There was a time in American automotive history when marques like Duesenberg, Packard, and Cadillac were the equal of anything from Europe, playing in the same elite circle as Rolls-Royce, Bugatti, Isotta Fraschini, or Hispano Suiza. But no American car was as coveted then—and by collectors today—as Duesenberg, whose coachbuilt creations represented the pinnacle of performance, luxury, and exclusivity.
In 1913, the Duesenberg Motors Company was founded in Saint Paul, Minn., by brothers Fred and August Duesenberg. They moved to Indianapolis, Ind., in 1920 and set up the Duesenberg Automobile & Motors Company, producing a then-state-of-the-art Model A that featured a powerful straight-eight engine and hydraulic brakes on all four wheels. The brothers proved their mettle by building and winning with race cars too. Despite their accomplishments, the two men struggled to keep the operation in business, and it was acquired by Errett Lobban Cord in 1926.
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Cord set about building the Duesenberg Model J, giving it a formidable 420 ci straight-eight engine, which was manufactured by Lycoming (another Cord company) and recognizable by its tree frog–green engine block. With dual overhead cams and four valves per cylinder, it developed 265 hp and was good for a top speed of about 91 mph. Alas, the Great Depression crashed everyone’s party. Automaker Duesenberg declared bankruptcy in 1937, with about 445 Model J and 26 supercharged Model SJ examples built.
The big Duesys were available with semi-custom body designs from LaGrande, the company’s in-house shop, in addition to American coachbuilders like Murphy, Judkins, and LeBaron offering “catalog” styles from which customers could choose. Yet with such an exceptional pedigree, the Duesenberg J chassis was often clothed with the best European coachwork as well. Whichever body it wore, a Duesenberg J was the most expensive stateside model of its time, with completed cars costing from $14,000 to $20,000.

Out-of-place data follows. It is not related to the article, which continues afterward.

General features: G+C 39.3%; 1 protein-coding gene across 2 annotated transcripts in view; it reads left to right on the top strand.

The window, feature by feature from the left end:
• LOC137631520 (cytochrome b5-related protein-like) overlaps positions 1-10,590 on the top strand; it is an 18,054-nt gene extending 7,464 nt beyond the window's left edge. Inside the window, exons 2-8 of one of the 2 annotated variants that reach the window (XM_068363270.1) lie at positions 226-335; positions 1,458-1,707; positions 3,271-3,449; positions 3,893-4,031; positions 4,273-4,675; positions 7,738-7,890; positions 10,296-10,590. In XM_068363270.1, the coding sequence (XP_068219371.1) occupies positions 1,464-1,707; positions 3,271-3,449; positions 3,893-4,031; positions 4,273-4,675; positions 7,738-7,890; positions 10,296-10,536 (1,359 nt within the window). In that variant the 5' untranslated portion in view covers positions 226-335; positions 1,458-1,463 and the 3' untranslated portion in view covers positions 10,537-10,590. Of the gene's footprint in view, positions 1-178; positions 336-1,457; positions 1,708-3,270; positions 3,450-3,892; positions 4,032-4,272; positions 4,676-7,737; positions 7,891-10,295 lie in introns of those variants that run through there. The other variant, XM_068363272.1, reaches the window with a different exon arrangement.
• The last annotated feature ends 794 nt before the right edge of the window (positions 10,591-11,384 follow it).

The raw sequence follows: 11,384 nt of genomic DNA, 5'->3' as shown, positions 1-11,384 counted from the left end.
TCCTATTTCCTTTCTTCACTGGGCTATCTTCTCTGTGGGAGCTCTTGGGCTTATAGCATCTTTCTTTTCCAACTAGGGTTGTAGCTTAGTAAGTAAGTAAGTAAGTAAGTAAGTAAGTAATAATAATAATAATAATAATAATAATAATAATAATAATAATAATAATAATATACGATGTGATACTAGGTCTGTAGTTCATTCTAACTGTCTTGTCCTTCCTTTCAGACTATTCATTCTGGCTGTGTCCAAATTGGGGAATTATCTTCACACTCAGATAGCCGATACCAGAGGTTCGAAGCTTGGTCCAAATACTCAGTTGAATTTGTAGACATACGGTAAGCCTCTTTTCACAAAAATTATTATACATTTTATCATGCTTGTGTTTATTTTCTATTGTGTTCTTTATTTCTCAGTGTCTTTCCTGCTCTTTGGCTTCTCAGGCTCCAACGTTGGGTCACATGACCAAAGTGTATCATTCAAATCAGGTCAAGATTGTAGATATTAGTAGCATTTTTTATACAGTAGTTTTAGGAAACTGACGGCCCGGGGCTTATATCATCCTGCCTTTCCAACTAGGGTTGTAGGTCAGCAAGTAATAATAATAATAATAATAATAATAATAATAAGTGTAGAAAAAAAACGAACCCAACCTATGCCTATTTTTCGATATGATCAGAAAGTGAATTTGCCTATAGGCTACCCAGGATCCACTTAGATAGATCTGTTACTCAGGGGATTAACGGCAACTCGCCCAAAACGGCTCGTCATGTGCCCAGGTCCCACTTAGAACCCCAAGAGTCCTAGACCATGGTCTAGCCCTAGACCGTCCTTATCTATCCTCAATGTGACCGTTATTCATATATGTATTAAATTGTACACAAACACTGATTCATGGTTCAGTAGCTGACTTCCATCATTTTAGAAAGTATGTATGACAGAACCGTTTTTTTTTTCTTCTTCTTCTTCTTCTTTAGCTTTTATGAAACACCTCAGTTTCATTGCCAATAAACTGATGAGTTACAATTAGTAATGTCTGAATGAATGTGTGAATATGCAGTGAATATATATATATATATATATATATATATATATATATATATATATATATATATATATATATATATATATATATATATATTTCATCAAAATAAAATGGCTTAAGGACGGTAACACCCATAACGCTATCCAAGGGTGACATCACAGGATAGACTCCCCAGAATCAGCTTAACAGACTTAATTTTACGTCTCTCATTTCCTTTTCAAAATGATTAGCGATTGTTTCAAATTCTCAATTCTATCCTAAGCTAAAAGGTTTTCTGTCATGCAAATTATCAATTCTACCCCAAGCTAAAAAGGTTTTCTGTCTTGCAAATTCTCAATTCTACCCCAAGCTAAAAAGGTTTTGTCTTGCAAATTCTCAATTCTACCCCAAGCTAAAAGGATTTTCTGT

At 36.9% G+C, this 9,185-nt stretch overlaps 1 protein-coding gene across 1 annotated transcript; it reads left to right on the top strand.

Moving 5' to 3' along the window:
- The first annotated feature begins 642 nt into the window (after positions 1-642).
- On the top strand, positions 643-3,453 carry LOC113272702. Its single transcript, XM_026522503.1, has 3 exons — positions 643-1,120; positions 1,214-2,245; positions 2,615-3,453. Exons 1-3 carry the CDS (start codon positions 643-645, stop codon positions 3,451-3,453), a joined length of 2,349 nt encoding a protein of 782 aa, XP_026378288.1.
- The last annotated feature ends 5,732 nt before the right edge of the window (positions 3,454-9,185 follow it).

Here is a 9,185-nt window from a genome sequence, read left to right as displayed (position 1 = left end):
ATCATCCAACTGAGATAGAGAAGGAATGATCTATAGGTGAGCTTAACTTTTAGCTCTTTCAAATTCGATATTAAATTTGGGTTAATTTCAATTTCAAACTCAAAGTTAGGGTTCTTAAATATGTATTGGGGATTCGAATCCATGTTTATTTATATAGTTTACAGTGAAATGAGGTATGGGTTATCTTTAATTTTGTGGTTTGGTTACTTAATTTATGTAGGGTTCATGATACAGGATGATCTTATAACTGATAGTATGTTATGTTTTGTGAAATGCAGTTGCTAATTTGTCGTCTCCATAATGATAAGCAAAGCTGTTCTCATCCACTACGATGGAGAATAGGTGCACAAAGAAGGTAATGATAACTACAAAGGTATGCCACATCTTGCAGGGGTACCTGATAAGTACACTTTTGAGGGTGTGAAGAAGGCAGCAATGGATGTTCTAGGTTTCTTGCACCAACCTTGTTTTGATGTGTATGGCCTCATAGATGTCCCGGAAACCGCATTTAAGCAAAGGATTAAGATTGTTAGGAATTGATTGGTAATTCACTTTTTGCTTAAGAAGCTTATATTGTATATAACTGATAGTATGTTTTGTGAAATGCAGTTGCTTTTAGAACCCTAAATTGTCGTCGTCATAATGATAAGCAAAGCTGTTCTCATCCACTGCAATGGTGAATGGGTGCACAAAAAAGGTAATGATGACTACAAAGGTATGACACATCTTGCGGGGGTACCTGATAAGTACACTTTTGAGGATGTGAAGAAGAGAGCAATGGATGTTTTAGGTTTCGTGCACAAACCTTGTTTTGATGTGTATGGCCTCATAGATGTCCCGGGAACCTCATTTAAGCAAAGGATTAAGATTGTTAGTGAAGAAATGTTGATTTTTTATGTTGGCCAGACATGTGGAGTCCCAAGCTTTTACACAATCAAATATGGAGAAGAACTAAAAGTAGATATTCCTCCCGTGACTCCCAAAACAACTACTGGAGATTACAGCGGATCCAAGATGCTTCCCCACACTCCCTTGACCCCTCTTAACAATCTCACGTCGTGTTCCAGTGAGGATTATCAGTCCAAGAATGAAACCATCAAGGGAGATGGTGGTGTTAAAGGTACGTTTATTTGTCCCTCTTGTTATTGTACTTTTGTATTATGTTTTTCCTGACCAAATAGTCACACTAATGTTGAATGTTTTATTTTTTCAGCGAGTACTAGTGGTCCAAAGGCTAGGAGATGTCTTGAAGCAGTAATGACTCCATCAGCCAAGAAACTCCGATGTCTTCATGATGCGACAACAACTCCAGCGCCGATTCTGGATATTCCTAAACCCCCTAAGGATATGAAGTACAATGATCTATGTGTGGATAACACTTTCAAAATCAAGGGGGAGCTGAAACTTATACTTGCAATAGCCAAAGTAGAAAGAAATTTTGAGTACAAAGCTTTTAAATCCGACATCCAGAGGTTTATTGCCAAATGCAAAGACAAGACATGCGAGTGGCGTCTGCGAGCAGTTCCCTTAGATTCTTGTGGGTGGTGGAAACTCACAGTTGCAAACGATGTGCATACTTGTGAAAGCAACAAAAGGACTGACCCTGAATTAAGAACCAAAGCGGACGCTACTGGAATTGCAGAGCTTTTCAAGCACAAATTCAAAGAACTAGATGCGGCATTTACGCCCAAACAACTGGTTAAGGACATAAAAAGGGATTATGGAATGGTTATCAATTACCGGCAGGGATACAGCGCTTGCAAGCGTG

On January 25, Bonhams comes to the Westin Kirkland Resort & Spa in Scottsdale, Ariz., with a particularly glamorous Duesenberg Model J. Wearing a convertible-sedan body by Carrosserie Franay of Paris, it features a dual-windscreen design (one each for front and rear passengers) and comes with some very notable provenance. Most European customers acquired their cars from the Parisian showroom of Motor Deluxe, the leading overseas outlet for Duesenberg, which sold 14 Model Js between October and January, following the 1931 Paris Salon. One of the cars shown there was Chassis No. 2465 (Engine no. J-446), a long-wheelbase Model J that was purchased by Her Majesty Queen Maria of Yugoslavia. Apparently, the queen was impressed with her acquisition, as her Lady of Honor wrote to the company expressing satisfaction with the car’s “grand comfort, remarkable suppleness, and supreme elegance.”
An interim owner or two followed, and the car was in Maryland by 1941. Prior to, or after, its arrival in the U.S., the original flowing fenders were replaced with more sporting pontoon-style fenders and floating running boards, which remain on the car today. Importantly, this Duesenberg J retains its original body, engine, and chassis. An extensive restoration, completed in 1996, was followed by numerous concours awards, including the Pre-War Touring Class award at the Louis Vuitton Classic at Rockefeller Center, First in Class at the CCCA Annual Experience at Hickory Corners, and the Meadowbrook Memorial Trophy at the 1997 Meadowbrook Concours.
In 2002, the current owner acquired the car, which went on to take second in class at the 2005 Concorso d’Eleganza Villa d’Este. Finished in black with a red interior and chrome wire wheels, it also features a radiator grill adorned with a Lalique crystal Chrysis mascot. The vehicle is estimated to fetch as much as $3 million.
Click here for more photos of this 1931 Duesenberg Model J.
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